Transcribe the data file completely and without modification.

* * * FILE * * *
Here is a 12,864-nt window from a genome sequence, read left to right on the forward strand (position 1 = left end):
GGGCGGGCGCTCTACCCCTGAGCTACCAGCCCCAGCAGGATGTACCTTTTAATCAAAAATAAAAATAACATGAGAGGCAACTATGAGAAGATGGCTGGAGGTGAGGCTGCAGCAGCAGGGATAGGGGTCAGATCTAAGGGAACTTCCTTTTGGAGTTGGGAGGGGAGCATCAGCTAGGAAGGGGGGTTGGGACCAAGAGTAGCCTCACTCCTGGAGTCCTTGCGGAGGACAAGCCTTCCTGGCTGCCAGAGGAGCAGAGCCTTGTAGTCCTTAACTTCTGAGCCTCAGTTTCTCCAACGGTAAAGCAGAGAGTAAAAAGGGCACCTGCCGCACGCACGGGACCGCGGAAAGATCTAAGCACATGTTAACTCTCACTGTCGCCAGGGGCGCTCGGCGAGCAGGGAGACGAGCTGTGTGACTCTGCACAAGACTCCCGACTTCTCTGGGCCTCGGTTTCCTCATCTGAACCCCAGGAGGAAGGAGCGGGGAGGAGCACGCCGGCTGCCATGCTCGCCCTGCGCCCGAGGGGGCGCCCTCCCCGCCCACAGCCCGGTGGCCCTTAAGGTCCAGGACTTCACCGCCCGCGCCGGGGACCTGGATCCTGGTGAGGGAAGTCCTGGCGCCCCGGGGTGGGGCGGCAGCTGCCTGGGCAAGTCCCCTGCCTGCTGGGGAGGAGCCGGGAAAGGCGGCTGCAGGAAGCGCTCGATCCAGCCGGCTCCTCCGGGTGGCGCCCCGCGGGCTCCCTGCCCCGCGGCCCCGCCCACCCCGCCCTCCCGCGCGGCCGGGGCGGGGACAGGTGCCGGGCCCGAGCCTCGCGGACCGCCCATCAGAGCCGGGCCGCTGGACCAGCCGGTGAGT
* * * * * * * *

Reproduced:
Here is a 12,864-nt window from a genome sequence, read left to right on the forward strand (position 1 = left end):
GGGCGGGCGCTCTACCCCTGAGCTACCAGCCCCAGCAGGATGTACCTTTTAATCAAAAATAAAAATAACATGAGAGGCAACTATGAGAAGATGGCTGGAGGTGAGGCTGCAGCAGCAGGGATAGGGGTCAGATCTAAGGGAACTTCCTTTTGGAGTTGGGAGGGGAGCATCAGCTAGGAAGGGGGGTTGGGACCAAGAGTAGCCTCACTCCTGGAGTCCTTGCGGAGGACAAGCCTTCCTGGCTGCCAGAGGAGCAGAGCCTTGTAGTCCTTAACTTCTGAGCCTCAGTTTCTCCAACGGTAAAGCAGAGAGTAAAAAGGGCACCTGCCGCACGCACGGGACCGCGGAAAGATCTAAGCACATGTTAACTCTCACTGTCGCCAGGGGCGCTCGGCGAGCAGGGAGACGAGCTGTGTGACTCTGCACAAGACTCCCGACTTCTCTGGGCCTCGGTTTCCTCATCTGAACCCCAGGAGGAAGGAGCGGGGAGGAGCACGCCGGCTGCCATGCTCGCCCTGCGCCCGAGGGGGCGCCCTCCCCGCCCACAGCCCGGTGGCCCTTAAGGTCCAGGACTTCACCGCCCGCGCCGGGGACCTGGATCCTGGTGAGGGAAGTCCTGGCGCCCCGGGGTGGGGCGGCAGCTGCCTGGGCAAGTCCCCTGCCTGCTGGGGAGGAGCCGGGAAAGGCGGCTGCAGGAAGCGCTCGATCCAGCCGGCTCCTCCGGGTGGCGCCCCGCGGGCTCCCTGCCCCGCGGCCCCGCCCACCCCGCCCTCCCGCGCGGCCGGGGCGGGGACAGGTGCCGGGCCCGAGCCTCGCGGACCGCCCATCAGAGCCGGGCCGCTGGACCAGCCGGTGAGT